The Department of Justice on Monday issued a notice of proposed rulemaking that would restore its authority to direct the Department of Homeland Security to collect DNA samples from non-U.S. persons it detains, a move that would enable DHS to expand its potential uses of the technology.
The authority for the Attorney General to direct DHS and other federal agencies to “collect DNA samples from individuals who are arrested, facing charges, or convicted or from non-United States persons who are detained under the authority of the United States,” is contained in a 2005 law, the DNA Fingerprint Act, which received wide bipartisan support at the time. The final rule implementing the bill in 2008 exempted DHS from collecting DNA samples from non-U.S. citizen detainees.
Under the new proposed rulemaking, the DHS exemption would be eliminated.
“The proposed rule change would help to save lives and bring criminals to justice by restoring the authority of the Attorney General to authorize and direct the collection of DNA from non-United States persons detained at the border and the interior by DHS, with the ultimate goal of reducing victimization of innocent citizens,” Jeffrey Rosen, deputy Attorney General, said in a statement. “Today’s proposed rule change is a lawful exercise of the Attorney General’s authority, provided by Congress, to collect DNA samples from non-United States persons who are properly detained under the authority of the United States.”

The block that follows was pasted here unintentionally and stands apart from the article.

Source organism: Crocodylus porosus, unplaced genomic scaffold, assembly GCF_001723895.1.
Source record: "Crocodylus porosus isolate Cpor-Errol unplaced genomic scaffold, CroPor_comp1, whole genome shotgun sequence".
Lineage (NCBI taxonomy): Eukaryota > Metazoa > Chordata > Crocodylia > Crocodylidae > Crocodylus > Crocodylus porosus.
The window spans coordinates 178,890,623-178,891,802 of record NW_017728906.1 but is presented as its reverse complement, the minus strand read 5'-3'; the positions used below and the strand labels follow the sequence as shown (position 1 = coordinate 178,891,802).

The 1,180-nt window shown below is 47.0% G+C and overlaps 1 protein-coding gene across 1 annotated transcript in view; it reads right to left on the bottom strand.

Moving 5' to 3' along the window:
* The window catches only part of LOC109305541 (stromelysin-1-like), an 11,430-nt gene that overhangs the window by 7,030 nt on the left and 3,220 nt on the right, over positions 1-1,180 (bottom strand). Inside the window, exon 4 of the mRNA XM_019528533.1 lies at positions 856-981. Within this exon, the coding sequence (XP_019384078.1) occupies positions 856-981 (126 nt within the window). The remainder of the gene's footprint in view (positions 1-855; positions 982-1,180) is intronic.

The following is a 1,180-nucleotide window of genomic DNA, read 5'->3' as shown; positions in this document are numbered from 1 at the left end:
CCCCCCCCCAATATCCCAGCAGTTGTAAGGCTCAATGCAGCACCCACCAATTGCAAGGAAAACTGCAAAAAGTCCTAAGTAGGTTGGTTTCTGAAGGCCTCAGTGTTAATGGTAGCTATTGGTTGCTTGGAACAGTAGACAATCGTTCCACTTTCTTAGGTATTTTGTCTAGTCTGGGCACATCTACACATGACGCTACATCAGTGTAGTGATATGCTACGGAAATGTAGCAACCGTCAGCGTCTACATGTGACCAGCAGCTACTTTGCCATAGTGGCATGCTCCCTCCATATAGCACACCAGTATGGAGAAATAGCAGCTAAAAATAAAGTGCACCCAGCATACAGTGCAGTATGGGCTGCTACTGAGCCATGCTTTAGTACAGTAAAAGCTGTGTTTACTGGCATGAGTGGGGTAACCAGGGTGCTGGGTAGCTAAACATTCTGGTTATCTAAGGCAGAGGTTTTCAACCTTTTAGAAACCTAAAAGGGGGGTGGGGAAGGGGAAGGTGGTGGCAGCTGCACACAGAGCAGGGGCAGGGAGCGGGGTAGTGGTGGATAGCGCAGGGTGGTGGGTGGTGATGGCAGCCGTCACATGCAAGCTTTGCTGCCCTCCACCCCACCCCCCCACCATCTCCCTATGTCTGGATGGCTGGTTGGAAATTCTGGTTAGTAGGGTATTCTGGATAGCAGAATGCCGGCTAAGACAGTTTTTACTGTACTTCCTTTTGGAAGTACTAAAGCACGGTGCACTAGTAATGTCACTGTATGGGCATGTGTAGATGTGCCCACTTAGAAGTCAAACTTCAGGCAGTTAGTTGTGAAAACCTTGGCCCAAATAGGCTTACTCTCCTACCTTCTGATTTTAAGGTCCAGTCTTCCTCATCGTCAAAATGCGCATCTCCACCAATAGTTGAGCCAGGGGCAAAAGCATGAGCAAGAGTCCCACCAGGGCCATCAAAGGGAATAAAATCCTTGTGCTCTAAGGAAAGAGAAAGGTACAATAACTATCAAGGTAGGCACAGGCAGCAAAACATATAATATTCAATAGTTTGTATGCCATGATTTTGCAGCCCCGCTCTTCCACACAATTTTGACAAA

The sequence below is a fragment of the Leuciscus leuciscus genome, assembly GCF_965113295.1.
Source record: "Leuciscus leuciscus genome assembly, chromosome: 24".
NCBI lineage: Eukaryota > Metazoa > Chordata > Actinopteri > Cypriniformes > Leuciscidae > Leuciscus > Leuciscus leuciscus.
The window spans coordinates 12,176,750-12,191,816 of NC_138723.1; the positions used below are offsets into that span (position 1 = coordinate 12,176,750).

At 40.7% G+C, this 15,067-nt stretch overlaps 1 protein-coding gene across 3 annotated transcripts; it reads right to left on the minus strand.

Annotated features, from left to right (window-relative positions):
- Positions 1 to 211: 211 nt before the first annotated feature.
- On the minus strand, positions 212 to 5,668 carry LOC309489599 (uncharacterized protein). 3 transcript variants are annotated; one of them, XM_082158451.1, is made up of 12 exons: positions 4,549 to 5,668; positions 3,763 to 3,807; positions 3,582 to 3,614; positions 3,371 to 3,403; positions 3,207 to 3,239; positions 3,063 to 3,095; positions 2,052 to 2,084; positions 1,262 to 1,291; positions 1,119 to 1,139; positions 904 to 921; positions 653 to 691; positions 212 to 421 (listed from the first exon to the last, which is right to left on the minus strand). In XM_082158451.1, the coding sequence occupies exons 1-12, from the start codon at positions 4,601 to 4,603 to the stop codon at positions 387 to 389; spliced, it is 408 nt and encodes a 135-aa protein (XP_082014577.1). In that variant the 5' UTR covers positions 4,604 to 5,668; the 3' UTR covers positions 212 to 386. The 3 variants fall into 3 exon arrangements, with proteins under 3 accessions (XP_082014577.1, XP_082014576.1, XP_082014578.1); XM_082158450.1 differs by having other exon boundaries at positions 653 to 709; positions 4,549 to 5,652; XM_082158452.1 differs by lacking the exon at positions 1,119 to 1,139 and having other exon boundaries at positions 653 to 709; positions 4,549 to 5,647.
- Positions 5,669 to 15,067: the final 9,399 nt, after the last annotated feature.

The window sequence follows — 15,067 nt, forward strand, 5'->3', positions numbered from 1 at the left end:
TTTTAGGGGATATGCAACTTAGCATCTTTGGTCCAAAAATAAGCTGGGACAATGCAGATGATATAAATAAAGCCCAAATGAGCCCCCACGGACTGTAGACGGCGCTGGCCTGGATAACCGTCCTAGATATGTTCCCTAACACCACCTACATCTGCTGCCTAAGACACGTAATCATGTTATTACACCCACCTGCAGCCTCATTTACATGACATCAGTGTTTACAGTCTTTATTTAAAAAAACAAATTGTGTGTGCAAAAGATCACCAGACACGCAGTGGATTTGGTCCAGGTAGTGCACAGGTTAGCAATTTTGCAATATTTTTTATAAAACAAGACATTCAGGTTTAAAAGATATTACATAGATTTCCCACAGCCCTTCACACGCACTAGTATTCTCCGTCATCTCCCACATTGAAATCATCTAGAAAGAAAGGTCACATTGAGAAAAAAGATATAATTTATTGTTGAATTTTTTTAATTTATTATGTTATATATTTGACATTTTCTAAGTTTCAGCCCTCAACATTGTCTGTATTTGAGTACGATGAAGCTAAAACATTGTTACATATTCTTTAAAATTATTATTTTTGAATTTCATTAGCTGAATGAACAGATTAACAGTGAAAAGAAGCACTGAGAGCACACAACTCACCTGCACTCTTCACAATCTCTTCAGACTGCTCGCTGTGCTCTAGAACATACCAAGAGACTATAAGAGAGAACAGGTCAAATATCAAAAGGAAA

In early October DHS hosted a background call for media on the proposed rulemaking, saying it would establish a way forward to help it sort out operational and practical issues and phase in the use of the DNA technology.
DHS earlier this year evaluated Rapid DNA analysis technology in a border security application to help weed out fraud in claimed familial relationships for alleged family and partial family units turning themselves in at the border. The department has said the evaluation was successful.
The DoJ and DHS are currently working on a new DNA pilot aimed at detainees. In the prior evaluation of claimed familial relationships, DHS used the DNA samples collected from children and the adults claiming them as theirs to verify a familial relationship.
In the upcoming pilot, the samples that DHS collects of detainees will be entered into the FBI’s Combined DNA Index System (CODIS) database to see if there is a match. The FBI will provide DHS with the sample collection kits for entry into CODIS and analyze the samples. The FBI will also be responsible for ensuring that the use of the results from the DNA checks by law enforcement agencies comply with its CODIS privacy requirements.
The DoJ said that the FBI’s laboratory has the capacity to handle the increased input from DHS and, if necessary, can be scaled up to meet increased demand.